As an adult child, it can be challenging to know when, and how, to step in and become more involved in your parent’s care.
Put simply, when you notice your parent struggling, they could benefit from more support. This is the time to think differently about your relationship with that parent and how you would like to step into a new role as their caregiver.
Aging brings on many changes that could contribute to loneliness. Family and friends move or pass away. We develop difficulty with mobility – especially when we can no longer drive safely. Our physical condition changes – hearing loss, low vision, incontinence. No matter our circumstances now, there is no guarantee that we will not be alone in our later years – whether ‘never married’ or married with no children, divorced or widowed. We may outlive or become estranged from our immediate families.
There is no age at which a person living in Kentucky must stop driving, but there is a time in each of our lives when we should stop driving. When is it time to stop? It's never an easy call.
As caregivers, we're rightfully concerned about the safety of our loved one and the safety of others.
Driving is a complex endeavor. It requires focus and concentration at all times. Is your older loved one up to the task?
An important doctrine in caregiving is to be prepared and develop a readiness for what lies ahead. Identifying the resources and services available to help make your caregiving duties more manageable is paramount. According the 2017 AP-NORC’s Long Term Care Survey, over half of the potential caregivers surveyed feel ill-prepared to take care of their aging parents.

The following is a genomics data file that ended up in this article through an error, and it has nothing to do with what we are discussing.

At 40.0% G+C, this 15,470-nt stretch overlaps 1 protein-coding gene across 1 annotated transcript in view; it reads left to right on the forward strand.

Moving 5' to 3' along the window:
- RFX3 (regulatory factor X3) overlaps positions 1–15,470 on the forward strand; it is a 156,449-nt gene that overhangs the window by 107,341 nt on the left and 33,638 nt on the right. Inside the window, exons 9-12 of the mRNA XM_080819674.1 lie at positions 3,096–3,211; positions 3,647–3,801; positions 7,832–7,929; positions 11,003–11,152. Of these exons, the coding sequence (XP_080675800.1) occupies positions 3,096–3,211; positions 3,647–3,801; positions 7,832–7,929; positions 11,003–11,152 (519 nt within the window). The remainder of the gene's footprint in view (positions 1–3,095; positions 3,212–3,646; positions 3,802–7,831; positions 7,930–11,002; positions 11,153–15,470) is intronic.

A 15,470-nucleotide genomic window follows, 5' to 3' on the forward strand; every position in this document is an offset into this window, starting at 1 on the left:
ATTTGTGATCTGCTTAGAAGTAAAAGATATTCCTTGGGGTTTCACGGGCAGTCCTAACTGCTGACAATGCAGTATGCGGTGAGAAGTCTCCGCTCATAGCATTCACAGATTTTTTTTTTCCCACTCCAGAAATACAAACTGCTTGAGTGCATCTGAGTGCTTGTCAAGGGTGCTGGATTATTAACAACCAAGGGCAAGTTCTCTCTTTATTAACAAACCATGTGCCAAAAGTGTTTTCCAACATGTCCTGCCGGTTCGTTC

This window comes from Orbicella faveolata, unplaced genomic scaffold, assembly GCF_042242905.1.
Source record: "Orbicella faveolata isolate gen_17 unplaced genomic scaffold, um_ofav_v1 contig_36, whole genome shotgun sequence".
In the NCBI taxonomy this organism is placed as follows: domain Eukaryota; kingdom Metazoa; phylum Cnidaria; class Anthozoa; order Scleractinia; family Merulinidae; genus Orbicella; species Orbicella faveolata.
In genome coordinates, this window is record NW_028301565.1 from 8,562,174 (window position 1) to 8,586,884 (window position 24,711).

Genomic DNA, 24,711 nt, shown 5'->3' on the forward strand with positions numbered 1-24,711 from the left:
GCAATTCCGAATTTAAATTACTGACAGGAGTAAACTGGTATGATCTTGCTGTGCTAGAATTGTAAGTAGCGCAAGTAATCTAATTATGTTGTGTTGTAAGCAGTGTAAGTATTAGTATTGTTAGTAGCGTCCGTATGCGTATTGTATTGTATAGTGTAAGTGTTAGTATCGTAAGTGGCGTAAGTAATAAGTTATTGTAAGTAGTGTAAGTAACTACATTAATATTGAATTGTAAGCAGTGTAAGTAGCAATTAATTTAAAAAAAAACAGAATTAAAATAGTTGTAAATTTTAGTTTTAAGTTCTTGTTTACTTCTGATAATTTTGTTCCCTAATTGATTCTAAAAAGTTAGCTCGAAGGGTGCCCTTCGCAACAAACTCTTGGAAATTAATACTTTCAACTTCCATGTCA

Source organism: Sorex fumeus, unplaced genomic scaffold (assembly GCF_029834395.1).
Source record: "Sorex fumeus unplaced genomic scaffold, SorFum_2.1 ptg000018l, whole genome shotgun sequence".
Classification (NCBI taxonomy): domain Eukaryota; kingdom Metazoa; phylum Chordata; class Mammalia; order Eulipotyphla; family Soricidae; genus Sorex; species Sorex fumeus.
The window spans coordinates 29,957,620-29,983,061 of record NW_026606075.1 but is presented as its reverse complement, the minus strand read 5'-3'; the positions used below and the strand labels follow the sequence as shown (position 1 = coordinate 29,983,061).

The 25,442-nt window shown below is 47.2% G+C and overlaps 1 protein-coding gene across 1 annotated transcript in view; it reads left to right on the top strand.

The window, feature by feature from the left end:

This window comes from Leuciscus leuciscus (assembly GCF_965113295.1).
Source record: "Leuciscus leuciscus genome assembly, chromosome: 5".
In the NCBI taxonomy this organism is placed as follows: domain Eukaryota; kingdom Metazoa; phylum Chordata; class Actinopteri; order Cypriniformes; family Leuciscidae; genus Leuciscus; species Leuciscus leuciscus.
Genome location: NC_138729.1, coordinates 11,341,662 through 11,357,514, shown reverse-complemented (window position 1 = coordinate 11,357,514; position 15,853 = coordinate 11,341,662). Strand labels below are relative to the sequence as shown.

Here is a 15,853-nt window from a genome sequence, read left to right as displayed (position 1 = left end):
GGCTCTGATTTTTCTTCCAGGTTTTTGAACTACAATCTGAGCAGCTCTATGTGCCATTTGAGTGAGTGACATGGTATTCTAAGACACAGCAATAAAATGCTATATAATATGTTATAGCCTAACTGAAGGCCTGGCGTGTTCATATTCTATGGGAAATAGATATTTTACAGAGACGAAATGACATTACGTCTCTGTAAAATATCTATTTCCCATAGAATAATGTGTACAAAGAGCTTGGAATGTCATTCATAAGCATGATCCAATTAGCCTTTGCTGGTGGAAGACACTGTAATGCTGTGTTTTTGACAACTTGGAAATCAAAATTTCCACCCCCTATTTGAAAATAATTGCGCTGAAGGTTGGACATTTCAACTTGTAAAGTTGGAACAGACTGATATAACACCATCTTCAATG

Celebrating the Working Caregiver
October is National Work and Family Month. The UK elder care program would like to recognize and thank all of our working caregivers. According to the Family Caregiver Alliance, more than 1 in 6 working Americans are caregivers. Being a caregiver for an older loved one is a daunting task. Being a working caregiver can be overwhelming.
In celebration of November as National Caregiver’s Month and National Alzheimer’s Awareness Month, we're hosting the Senior Caregiving Conference.
This conference is open to the public and includes two great events held concurrently on Friday, November 30. Registration opens October 10, 2018. Mark your calendars!
Loneliness and isolation are growing health threats for many of our older loved ones, and the condition often goes unnoticed and untreated.
Despite the high-tech, hyper-connected age we live in, research shows that we, as a society, are lonelier than we have ever been. And those most affected are our older loved ones. Close to half of all US seniors feel the effects of isolation that living alone can bring.
Caregiving can be an emotional roller coaster. Feeling overwhelmed, consumed and disheartened by all your life responsibilities can easily lead to stress. This in turn can compromise not only your own well-being but the level of care you are giving your loved one.